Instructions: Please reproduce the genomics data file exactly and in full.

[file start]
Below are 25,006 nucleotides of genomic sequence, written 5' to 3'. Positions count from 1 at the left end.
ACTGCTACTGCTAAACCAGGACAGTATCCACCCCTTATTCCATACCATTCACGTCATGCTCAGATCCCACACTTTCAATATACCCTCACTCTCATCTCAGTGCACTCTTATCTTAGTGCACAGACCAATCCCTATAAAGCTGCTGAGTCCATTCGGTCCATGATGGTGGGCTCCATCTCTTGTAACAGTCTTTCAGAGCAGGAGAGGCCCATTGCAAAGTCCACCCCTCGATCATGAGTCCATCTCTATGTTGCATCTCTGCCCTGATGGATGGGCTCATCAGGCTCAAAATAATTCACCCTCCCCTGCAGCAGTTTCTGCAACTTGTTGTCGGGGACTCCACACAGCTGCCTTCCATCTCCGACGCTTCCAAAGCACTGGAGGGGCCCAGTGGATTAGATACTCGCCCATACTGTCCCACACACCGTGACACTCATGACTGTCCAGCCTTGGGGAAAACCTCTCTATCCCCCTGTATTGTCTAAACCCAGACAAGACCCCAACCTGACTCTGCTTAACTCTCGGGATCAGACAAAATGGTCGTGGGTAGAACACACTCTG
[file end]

Below are 25,006 nucleotides of genomic sequence, written 5' to 3'. Positions count from 1 at the left end.
ACTGCTACTGCTAAACCAGGACAGTATCCACCCCTTATTCCATACCATTCACGTCATGCTCAGATCCCACACTTTCAATATACCCTCACTCTCATCTCAGTGCACTCTTATCTTAGTGCACAGACCAATCCCTATAAAGCTGCTGAGTCCATTCGGTCCATGATGGTGGGCTCCATCTCTTGTAACAGTCTTTCAGAGCAGGAGAGGCCCATTGCAAAGTCCACCCCTCGATCATGAGTCCATCTCTATGTTGCATCTCTGCCCTGATGGATGGGCTCATCAGGCTCAAAATAATTCACCCTCCCCTGCAGCAGTTTCTGCAACTTGTTGTCGGGGACTCCACACAGCTGCCTTCCATCTCCGACGCTTCCAAAGCACTGGAGGGGCCCAGTGGATTAGATACTCGCCCATACTGTCCCACACACCGTGACACTCATGACTGTCCAGCCTTGGGGAAAACCTCTCTATCCCCCTGTATTGTCTAAACCCAGACAAGACCCCAACCTGACTCTGCTTAACTCTCGGGATCAGACAAAATGGTCGTGGGTAGAACACACTCTG